Two arrested over arson attack on Saudi woman’s car

Police are hunting for arsonists who torched the car of a Saudi female cashier in Makkah on Monday. (Via Social Media)
Updated 06 July 2018
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Two arrested over arson attack on Saudi woman’s car

  • Saudis throughout the country have rushed to offer support and comfort to a woman whose car was set on fire by arsonists
  • Like thousands of Saudi women, Salma Al-Sharif took to the roads when the de facto ban on women driving was lifted last month

JEDDAH: Two people were arrested and referred to public prosecutors on Wednesday after a woman’s car was set on fire by arsonists.

Authorities in Makkah said one of the men bought gasoline at a garage and asked the other to help him set the car alight.

Meanwhile Saudis throughout the country have rushed to offer support and comfort to the victim of the arson attack.

Like thousands of Saudi women, Salma Al-Sharif, 33, who works as a cashier in Makkah, took to the roads when the de facto ban on women driving was lifted last month.

But her new freedom came to an end when a neighbor knocked on her door just before dawn on Monday, and told her father her car was on fire.

Al-Sharif said the car was deliberately set alight by men “opposed to women drivers.”

She said she had faced abuse from men in her neighborhood soon after she began driving in a bid to ease her financial pressures.

“Half of my salary of 4,000 riyals was spent on a driver to take me to my workplace and drive my elderly parents,” Al-Sharif said. “But from the first day of driving I was subjected to insults from men.”

Makkah police said the incident was being investigated, and “we are searching for the culprits.”

Saudis from across the social spectrum gave Al-Sharif their support. Lina Almaeena, a Shoura Council member and one of the first Saudi women to drive, said this was an “isolated incident, definitely,” and Saudi laws were strict.

Sahar Nassif, another driver, told Arab News: “This is no more than an isolated act, it will never make society back down on women driving.  Saudi society is 100 percent ready and supportive of women driving. There is no conflict at all.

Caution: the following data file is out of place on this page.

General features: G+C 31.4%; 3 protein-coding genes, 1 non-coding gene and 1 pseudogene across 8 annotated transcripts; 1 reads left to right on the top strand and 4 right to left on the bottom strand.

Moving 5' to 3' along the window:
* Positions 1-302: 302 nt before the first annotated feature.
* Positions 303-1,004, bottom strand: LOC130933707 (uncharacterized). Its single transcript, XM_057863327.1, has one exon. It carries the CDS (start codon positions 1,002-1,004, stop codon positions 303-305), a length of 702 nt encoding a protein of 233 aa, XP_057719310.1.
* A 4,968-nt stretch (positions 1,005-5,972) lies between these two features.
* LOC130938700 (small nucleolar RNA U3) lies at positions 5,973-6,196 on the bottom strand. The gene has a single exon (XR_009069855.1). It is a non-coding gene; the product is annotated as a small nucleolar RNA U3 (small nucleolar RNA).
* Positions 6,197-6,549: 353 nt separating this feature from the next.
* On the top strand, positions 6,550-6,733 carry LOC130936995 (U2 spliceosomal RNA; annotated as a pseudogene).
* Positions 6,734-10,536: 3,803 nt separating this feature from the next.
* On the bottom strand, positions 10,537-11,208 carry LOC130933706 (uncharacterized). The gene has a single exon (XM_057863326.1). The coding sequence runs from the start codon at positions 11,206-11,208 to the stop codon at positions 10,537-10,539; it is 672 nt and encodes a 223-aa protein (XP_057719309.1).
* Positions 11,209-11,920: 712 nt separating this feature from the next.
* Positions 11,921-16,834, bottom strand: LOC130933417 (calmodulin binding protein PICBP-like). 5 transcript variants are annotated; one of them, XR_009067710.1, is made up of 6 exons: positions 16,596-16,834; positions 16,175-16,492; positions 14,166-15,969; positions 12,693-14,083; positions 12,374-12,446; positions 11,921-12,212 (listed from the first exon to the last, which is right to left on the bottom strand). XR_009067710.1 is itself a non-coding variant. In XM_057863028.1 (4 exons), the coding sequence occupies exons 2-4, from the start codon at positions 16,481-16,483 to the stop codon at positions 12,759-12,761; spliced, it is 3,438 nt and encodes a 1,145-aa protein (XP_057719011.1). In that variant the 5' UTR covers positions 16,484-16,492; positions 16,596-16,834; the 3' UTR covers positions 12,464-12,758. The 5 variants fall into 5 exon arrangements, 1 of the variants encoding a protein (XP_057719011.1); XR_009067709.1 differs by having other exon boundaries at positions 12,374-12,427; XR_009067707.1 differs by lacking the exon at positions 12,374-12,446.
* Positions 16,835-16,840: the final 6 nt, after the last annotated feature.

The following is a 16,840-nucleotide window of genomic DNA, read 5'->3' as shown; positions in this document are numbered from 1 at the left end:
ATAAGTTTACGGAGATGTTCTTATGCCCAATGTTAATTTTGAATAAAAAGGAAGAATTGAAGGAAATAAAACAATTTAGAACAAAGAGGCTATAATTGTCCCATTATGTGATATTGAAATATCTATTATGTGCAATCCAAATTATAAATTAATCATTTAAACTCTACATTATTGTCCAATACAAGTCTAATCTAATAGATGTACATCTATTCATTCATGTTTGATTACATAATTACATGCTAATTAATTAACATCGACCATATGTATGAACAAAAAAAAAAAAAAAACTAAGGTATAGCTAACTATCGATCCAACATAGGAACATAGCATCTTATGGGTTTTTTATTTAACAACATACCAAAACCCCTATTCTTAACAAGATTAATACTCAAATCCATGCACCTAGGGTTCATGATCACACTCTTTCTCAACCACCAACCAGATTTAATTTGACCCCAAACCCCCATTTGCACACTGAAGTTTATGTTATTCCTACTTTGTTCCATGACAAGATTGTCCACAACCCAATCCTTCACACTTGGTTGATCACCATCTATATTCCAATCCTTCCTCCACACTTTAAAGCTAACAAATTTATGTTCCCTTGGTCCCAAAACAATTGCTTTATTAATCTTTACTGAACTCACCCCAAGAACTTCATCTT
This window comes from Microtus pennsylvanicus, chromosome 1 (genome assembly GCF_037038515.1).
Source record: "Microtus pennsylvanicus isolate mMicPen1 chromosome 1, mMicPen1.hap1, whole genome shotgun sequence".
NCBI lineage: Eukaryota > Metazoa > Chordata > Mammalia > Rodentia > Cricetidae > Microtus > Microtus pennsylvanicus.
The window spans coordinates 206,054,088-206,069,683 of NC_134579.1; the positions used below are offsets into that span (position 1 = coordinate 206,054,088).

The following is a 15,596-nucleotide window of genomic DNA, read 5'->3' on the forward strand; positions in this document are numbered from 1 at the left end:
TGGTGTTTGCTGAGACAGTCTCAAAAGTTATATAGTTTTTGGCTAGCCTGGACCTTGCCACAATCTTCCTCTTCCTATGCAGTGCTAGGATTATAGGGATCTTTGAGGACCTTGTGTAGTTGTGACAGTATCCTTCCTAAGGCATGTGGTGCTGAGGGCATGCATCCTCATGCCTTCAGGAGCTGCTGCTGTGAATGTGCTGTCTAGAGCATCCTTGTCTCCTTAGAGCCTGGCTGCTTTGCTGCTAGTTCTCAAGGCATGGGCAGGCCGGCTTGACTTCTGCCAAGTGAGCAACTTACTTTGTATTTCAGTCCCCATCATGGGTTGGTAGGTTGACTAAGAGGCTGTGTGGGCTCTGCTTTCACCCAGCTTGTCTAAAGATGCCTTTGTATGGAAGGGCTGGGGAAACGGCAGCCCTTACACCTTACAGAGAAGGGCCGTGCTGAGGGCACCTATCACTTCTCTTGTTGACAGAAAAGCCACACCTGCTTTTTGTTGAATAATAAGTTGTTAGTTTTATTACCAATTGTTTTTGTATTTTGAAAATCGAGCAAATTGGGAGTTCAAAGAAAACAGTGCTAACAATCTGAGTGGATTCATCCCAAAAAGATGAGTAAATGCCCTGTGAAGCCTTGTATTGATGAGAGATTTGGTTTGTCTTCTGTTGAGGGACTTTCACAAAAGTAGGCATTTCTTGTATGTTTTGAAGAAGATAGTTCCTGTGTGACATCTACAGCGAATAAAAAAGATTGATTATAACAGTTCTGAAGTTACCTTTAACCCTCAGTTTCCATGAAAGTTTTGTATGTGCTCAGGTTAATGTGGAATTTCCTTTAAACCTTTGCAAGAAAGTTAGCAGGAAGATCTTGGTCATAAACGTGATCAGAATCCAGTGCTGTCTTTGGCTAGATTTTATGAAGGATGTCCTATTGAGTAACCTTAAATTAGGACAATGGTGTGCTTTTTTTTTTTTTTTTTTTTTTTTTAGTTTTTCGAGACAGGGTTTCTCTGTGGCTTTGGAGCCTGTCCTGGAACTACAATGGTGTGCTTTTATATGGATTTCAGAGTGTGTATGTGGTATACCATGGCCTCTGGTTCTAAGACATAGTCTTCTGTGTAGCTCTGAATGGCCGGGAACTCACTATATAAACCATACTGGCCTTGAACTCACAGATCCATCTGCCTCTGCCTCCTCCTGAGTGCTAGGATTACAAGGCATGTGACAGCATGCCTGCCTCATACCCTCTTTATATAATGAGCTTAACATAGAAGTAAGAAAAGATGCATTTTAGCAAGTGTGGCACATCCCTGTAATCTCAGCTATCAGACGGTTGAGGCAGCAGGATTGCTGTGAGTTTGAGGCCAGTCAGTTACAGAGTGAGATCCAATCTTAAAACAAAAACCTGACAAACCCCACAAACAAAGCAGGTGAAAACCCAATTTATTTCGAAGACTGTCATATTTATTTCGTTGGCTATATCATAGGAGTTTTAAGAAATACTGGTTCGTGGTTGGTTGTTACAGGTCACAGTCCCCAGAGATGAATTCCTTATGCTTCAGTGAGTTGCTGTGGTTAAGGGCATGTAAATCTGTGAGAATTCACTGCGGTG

“These attackers are sick minded and they will be harshly punished by law. This is an objection to royal decisions, and a form of harassment, and I hope they receive what they deserve.”

Saudis on social media took the same view.  Manal (@mnal50) tweeted: “I pray that they get captured, jailed, and pay double the worth of the car for the psychological harm they caused her.”

Hanouf BinHimd (@DrHanouf) said on Twitter: “Where are their education, morals, ethics, religious value?! I hope she gets compensation, and those offenders get captured.”

Some even volunteered transport for Al-Sharif until justice is done. @capt_haitham said: “I am ready to get her a car until things get easier for her.”

 


One woman’s quest for a driving license in Saudi Arabia

Updated 24 June 2019
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One woman’s quest for a driving license in Saudi Arabia

  • One year after women were allowed to drive in Saudi Arabia, the ranks of aspiring female drivers just keep swelling
  • Women could begin to think of driving in Saudi Arabia only since Sept. 26, 2017, when a landmark royal decree was issued

RIYADH: No sooner had the royal decree of Sept. 26, 2017 lifting the ban on women driving been issued than excitement filled Saudi Arabia. Women began to gear up for the big day when they would get behind the wheel without breaking the law.
I remember waking up my two young sons on the day the decree was announced with the words: “Well, gentlemen. It looks like I’ll be getting to drive before you both.” They looked at once stunned and delighted.